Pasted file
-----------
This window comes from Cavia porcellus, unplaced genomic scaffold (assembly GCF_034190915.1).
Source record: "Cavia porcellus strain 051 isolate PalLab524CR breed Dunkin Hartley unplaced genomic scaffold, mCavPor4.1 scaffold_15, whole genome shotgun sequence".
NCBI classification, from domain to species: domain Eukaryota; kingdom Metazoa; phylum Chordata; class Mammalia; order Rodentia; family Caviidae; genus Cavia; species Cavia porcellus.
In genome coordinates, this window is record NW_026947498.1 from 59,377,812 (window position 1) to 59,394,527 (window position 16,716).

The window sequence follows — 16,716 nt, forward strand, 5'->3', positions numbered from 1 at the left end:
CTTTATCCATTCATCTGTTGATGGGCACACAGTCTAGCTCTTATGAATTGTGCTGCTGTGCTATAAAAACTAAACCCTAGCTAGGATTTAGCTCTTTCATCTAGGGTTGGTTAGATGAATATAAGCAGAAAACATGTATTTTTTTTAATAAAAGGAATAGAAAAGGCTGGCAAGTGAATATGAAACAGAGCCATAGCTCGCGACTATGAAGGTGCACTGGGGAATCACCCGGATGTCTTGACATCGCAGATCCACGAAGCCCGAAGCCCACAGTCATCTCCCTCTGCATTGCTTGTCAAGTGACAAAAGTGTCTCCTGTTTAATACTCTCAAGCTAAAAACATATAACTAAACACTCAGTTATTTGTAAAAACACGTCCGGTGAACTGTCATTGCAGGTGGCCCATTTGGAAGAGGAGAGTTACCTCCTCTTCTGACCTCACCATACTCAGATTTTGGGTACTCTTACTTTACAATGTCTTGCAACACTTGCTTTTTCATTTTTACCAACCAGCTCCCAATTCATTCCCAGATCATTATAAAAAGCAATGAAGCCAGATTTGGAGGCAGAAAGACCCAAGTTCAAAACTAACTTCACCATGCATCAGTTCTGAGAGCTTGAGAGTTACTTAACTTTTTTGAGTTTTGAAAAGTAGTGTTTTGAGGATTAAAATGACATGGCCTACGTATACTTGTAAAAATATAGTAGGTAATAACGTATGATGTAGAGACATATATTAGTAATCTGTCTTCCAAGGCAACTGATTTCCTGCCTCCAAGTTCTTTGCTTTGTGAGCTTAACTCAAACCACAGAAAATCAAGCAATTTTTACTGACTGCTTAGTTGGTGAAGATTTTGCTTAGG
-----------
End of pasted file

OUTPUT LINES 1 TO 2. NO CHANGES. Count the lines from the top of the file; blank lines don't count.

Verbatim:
This window comes from Cavia porcellus, unplaced genomic scaffold (assembly GCF_034190915.1).
Source record: "Cavia porcellus strain 051 isolate PalLab524CR breed Dunkin Hartley unplaced genomic scaffold, mCavPor4.1 scaffold_15, whole genome shotgun sequence".